Vologda Oblast
Вологодская область
Coat of arms of Vologda Oblast
Coordinates: 60°05′N 40°27′E / 60.083°N 40.450°E / 60.083; 40.450
Federal districtNorthwestern[1]
Economic regionNorthern[2]
Administrative centerVologda[3]
 • BodyLegislative Assembly[4]
 • Acting Governor[4]Georgy Filimonov[5]
 • Total144,527 km2 (55,802 sq mi)
 • Rank25th
 • Total1,142,827
 • Estimate 
 • Rank42nd
 • Density7.9/km2 (20/sq mi)
 • Urban
 • Rural
Time zoneUTC+3 (MSK Edit this on Wikidata[9])
ISO 3166 codeRU-VLG
License plates35
OKTMO ID19000000
Official languagesRussian[10]

Vologda Oblast (Russian: Вологодская область, romanizedVologodskaya oblastʹ, IPA: [vəlɐˈɡotskəjə ˈobləsʲtʲ]; Veps: Vologdan agj) is a federal subject of Russia (an oblast). Its administrative center is Vologda. The oblast has a population of 1,202,444 (2010 Census).[12] The largest city is Cherepovets, the home of the Severstal metallurgical plant, the largest industrial enterprise in the oblast.

Vologda Oblast is home to many historic monuments, such as the Kirillo-Belozersky Monastery, Ferapontov Monastery (a World Heritage Site) with the frescoes of Dionisius, the two medieval towns of Velikiy Ustyug and Belozersk, and the baroque churches of Totma and Ustyuzhna.

Large reserves of wood and fresh water are the main natural resources.


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View of Kirillo-Belozersky Monastery. A lithograph from 1897

The area of Vologda Oblast was settled by Finnic peoples in prehistory, and most of the toponyms in the region are in fact Finnic. Vepsians, who still live in the west of the oblast, are the descendants of that population. Subsequently, the area was colonized by the Russians. Belozersk was mentioned in chronicles in 862 as one of the oldest towns in Russia. Much of the area was controlled by the Novgorod Republic, in particular, Totma was founded in 1152. Veliky Ustyug and the west of the current territory of the Oblast, with Belozersk and Ustyuzhna, belonged to the Vladimir-Suzdal Principality and were constantly threatened by Novgorod. Not later than in the 13th century the Novgorod merchants already reached the White Sea. They reached the area by using the waterways. The main waterway to the White Sea was the Northern Dvina, and Novgorod merchants used the Volga and its tributary, the Sheksna, along the Slavyanka River into Lake Nikolskoye, then the boats were taken by land to Lake Blagoveshchenskoye, from there downstream along the Porozovitsa River into Lake Kubenskoye and further to the Sukhona and the Northern Dvina.[13]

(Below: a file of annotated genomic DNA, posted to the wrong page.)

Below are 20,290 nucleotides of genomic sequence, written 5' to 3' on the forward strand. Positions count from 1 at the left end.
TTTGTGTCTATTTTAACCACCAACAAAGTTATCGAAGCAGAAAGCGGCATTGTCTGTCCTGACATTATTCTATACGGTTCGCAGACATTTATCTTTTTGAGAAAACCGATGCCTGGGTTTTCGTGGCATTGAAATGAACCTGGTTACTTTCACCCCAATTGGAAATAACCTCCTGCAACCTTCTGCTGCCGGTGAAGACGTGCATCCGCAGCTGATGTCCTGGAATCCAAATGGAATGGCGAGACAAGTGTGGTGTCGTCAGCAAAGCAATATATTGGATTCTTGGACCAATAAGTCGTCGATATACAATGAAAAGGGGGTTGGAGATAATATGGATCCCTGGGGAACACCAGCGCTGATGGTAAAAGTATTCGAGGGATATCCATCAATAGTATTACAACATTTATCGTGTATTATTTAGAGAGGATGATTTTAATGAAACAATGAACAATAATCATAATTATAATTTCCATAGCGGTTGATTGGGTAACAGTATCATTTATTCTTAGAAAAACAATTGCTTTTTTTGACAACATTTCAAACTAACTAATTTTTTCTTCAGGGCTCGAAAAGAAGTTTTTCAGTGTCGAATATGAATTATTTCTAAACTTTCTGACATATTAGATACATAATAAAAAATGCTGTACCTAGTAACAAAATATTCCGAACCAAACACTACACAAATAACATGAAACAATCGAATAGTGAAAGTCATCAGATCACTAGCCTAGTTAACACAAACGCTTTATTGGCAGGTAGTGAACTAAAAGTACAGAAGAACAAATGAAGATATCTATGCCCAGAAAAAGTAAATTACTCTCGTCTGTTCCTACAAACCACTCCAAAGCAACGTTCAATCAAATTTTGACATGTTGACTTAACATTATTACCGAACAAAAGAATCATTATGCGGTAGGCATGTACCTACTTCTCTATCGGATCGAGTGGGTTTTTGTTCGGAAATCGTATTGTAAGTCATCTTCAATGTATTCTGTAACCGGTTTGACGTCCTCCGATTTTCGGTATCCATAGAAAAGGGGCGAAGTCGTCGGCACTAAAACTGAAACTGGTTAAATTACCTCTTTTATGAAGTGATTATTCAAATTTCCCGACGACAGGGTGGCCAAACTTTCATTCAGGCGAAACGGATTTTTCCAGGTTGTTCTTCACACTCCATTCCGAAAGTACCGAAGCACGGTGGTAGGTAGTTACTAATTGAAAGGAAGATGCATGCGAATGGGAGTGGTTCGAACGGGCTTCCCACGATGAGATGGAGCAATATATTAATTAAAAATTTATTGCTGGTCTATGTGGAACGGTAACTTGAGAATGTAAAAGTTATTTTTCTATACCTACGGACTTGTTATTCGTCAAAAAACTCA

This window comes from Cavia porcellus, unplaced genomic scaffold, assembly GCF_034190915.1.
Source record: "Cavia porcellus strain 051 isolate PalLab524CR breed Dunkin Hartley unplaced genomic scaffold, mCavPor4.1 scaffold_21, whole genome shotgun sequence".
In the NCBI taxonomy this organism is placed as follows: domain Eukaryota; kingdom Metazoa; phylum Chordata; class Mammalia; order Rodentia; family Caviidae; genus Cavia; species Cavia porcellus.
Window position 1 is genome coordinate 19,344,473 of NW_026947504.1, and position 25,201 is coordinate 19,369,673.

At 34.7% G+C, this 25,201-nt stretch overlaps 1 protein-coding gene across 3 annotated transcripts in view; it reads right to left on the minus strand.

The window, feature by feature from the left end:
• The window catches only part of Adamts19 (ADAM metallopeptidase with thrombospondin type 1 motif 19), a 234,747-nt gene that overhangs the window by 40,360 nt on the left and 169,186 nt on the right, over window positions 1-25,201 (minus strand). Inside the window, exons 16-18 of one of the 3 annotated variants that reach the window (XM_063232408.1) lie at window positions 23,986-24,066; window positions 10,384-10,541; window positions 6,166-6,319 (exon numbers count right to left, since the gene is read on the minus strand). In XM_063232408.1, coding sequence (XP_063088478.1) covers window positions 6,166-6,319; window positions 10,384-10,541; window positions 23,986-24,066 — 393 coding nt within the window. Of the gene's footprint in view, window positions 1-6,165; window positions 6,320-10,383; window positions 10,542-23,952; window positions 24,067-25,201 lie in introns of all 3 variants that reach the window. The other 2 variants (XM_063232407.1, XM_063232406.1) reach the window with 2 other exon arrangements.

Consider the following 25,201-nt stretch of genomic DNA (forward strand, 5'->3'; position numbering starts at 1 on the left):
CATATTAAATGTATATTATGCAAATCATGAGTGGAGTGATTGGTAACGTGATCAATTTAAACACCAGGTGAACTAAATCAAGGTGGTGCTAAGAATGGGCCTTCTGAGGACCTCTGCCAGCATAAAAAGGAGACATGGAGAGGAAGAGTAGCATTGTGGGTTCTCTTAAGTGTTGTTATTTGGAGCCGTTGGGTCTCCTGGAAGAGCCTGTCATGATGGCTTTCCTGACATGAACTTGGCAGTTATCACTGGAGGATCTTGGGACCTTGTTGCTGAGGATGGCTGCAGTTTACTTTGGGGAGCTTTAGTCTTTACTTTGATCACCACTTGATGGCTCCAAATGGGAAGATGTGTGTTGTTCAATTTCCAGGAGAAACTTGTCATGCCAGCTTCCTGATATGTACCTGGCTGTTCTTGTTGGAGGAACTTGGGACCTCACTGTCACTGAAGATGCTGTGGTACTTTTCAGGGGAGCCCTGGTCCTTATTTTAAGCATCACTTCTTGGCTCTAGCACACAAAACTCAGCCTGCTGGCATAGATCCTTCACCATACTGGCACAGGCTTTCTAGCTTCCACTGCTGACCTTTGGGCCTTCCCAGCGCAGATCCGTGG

In the 13th century, minor principalities started to proliferate. First, the Principality of Beloozero separated from Rostov, its northern and northeastern parts in the 15th century became quasi-independent, forming smaller feudal states like the Principality of Zaozerye or the Principality of Kubena. Many smaller principalities are only mentioned once in chronicles, and the very existence of these principalities is questionable. Between 1452 and 1481, Vologda was the center of the Principality of Vologda, the last independent principality in Vologda lands. By the end of the 15th century, all these lands were a part of the Great Duchy of Moscow.